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Dublin: 2 °C Tuesday 28 January, 2020
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Ryanair accuses pilot union of having no mandate, demands strike be called off

Ryanair has had a troubled relationship with unions in the past, and only recently recognised unions.

Image: DPA/PA Images

IRISH BUDGET AIRLINE Ryanair has accused the pilot union Fórsa of not having a mandate, after it announced a strike by Irish Ryanair pilots scheduled for next Thursday.

Fórsa balloted its Irish Ryanair pilot members on whether to take industrial action, and said that 99% of its members agreed they should.

They said that the dispute was over management’s approach to transferring pilots between its European and African bases. It is seeking an agreement that would govern base transfer arrangements and related matters.

In a statement issued today, Ryanair called on the union to cancel the Irish pilots strike, saying that it had no mandate as it only represents 94 of Ryanair’s over 350 Irish pilots.

“This is a quorum of just 27%, and significantly less than one third of Ryanair’s pilots,” a statement said.

Pilot mandate Source: Ryanair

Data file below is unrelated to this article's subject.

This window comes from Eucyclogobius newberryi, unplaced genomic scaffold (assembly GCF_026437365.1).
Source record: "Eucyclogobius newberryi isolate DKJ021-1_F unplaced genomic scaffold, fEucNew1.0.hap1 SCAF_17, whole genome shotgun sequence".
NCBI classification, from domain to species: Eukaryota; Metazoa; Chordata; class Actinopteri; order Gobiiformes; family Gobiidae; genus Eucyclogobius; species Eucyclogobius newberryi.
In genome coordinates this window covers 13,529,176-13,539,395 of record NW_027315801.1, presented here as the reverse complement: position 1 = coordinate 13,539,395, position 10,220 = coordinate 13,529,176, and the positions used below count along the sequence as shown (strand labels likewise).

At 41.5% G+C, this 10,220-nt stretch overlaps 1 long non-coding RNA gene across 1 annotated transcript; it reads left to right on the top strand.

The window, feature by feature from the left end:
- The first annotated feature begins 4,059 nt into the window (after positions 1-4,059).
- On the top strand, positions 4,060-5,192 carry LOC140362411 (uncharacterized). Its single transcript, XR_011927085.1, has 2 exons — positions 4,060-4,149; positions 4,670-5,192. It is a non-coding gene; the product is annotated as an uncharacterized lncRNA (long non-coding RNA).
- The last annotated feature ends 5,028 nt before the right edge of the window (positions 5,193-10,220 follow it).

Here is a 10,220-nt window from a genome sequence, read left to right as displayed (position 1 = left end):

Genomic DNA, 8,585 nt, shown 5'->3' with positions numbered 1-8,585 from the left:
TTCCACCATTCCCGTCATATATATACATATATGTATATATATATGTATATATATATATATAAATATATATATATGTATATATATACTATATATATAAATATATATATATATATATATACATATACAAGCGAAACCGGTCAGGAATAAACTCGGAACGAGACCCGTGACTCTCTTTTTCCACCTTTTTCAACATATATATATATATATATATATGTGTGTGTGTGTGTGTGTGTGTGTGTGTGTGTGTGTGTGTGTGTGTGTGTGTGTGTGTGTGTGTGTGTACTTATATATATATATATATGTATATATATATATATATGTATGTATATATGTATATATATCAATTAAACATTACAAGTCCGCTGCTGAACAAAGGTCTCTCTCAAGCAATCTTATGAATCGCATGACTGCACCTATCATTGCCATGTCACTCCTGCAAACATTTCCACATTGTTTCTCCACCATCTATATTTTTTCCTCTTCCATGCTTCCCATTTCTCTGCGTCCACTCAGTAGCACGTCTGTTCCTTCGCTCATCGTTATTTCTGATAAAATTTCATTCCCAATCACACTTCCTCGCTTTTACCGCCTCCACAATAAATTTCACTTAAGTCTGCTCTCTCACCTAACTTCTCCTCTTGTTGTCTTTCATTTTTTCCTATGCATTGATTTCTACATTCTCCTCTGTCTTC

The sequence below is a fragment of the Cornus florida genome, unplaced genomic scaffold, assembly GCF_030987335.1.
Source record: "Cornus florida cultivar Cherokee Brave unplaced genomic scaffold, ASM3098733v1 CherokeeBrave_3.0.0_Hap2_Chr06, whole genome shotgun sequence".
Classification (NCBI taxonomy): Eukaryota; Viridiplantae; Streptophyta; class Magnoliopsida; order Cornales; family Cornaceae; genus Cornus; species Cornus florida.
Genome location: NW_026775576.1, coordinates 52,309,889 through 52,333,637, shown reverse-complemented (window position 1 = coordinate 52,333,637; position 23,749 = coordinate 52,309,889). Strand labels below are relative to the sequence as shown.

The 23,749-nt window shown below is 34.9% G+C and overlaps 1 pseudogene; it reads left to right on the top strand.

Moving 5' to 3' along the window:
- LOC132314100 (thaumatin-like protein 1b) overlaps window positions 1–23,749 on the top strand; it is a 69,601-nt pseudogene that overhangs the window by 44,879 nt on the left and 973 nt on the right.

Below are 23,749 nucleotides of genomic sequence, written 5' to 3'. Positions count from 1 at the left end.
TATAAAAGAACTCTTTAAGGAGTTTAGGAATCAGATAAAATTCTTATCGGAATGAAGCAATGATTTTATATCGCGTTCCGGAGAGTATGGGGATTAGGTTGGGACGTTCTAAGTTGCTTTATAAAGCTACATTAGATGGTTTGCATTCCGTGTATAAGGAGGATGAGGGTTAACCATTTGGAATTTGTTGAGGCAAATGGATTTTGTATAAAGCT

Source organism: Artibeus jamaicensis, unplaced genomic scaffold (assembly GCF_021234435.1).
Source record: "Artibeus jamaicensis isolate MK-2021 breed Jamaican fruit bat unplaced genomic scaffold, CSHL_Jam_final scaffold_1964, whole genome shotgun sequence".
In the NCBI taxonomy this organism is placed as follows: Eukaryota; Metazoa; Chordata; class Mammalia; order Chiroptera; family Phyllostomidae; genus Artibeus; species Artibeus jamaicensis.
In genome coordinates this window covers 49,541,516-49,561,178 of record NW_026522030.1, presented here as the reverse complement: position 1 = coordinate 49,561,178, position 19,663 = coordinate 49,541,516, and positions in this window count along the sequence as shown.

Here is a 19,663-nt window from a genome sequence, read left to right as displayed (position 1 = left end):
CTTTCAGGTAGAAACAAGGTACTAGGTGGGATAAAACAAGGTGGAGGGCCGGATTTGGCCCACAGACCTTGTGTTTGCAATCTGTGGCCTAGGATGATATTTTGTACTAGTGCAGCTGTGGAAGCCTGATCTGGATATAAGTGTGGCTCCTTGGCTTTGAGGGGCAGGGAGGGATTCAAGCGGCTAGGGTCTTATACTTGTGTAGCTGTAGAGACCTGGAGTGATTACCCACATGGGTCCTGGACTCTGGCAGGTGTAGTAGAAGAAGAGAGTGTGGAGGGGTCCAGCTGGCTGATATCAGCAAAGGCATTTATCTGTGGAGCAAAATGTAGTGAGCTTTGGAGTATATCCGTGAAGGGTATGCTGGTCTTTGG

It called on union representatives to meet to discuss proposals on seniority and base transfers on Monday, Tuesday, or Wednesday this week.

It also raised concerns around the involvement of Aer Lingus pilots in organising the Ryanair pilots strike, saying that they had notified the DAA last June that there would be strikes in July and August (this was before the ballot earlier this week).

 

“Ryanair’s irish pilots will be concerned that the people organising this strike are Aer Lingus pilots when Aer Lingus will be the direct beneficiary of any disruptions to Ryanair customers next Thursday.”

As previously report by Forathe airline has struggled to cut a deal with Dublin-based pilots after announcing its intention to recognise trade unions in December last year.

Yesterday, it was announced that Ryanair cabin crews in Portugal, Italy, Spain and Belgium will stage 24-hour strikes on 25 July and one in Portugal, Spain and Belgium on 26 July.

The strikes are being called based on “economic conditions, safety and rostering, a fair and supportive work culture, agency employment, the right to sick pay and sales targets”.

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